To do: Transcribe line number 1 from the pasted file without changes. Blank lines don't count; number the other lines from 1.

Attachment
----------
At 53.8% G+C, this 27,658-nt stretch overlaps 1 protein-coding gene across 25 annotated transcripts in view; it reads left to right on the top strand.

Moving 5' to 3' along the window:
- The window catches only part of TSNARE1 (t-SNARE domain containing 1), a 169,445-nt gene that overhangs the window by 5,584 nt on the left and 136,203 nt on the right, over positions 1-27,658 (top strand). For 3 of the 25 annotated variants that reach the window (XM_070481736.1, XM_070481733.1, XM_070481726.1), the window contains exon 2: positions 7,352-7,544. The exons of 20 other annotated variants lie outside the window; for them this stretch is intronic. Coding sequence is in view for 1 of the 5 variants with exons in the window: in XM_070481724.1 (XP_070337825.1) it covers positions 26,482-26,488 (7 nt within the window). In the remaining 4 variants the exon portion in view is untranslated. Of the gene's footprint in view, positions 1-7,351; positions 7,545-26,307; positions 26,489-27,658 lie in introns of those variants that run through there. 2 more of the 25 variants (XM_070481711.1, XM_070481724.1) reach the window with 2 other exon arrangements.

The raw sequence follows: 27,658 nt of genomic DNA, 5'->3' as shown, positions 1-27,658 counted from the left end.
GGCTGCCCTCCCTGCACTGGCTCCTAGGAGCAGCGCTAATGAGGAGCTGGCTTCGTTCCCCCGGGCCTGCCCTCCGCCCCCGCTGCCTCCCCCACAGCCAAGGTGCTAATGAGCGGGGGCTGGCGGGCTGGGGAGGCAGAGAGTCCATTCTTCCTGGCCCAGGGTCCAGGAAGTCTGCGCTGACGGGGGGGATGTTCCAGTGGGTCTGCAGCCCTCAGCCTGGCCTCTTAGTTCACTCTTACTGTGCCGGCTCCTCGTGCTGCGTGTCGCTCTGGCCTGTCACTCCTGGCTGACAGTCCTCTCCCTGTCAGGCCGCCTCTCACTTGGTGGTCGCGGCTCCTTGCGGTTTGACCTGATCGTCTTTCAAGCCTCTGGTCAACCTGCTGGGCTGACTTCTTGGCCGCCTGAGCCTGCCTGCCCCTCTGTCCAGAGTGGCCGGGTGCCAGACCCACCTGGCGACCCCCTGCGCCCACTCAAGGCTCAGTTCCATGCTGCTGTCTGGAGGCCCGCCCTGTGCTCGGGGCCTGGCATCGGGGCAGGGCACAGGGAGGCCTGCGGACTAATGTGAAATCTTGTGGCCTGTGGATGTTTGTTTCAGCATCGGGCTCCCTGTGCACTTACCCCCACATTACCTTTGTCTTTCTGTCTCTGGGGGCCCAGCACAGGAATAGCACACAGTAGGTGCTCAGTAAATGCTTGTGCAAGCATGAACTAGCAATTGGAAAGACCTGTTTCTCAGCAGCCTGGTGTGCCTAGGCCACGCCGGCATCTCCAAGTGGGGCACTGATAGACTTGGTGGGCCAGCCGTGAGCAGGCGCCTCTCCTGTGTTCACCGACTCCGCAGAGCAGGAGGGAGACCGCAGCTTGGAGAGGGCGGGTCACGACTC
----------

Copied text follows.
At 53.8% G+C, this 27,658-nt stretch overlaps 1 protein-coding gene across 25 annotated transcripts in view; it reads left to right on the top strand.